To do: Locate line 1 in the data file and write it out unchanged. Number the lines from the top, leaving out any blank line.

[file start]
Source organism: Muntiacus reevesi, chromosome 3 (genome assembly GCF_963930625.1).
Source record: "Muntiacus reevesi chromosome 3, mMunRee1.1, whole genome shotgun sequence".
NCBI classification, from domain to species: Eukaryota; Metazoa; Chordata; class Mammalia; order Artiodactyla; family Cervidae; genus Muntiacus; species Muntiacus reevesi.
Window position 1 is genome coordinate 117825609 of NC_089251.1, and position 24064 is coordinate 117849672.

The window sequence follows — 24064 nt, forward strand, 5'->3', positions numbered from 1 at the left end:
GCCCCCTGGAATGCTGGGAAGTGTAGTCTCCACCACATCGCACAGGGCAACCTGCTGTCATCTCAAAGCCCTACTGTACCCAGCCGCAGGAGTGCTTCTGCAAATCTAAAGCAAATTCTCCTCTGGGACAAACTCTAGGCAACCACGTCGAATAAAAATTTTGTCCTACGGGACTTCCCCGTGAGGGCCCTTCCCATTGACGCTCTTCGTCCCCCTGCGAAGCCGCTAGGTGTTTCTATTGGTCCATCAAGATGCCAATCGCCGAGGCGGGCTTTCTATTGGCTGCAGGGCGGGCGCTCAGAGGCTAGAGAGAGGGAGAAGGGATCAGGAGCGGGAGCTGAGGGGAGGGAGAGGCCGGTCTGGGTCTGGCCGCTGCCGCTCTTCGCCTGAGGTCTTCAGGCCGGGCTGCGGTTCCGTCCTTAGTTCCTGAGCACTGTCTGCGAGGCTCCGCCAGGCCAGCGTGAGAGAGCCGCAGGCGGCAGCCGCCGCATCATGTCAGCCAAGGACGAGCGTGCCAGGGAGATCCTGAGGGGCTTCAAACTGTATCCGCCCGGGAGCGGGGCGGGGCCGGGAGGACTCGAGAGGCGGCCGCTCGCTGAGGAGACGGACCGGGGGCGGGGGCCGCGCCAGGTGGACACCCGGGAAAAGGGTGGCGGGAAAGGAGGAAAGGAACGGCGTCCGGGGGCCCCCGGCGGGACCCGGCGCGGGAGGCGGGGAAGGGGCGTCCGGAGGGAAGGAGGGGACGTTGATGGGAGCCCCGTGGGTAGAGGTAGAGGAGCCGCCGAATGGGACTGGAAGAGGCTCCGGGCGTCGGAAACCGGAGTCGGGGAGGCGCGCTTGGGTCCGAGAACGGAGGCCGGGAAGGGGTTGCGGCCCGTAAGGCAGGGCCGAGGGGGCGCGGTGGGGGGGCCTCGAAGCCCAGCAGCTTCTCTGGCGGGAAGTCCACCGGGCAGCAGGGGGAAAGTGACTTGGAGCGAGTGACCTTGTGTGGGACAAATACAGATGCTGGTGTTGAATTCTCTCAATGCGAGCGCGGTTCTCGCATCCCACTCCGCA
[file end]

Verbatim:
Source organism: Muntiacus reevesi, chromosome 3 (genome assembly GCF_963930625.1).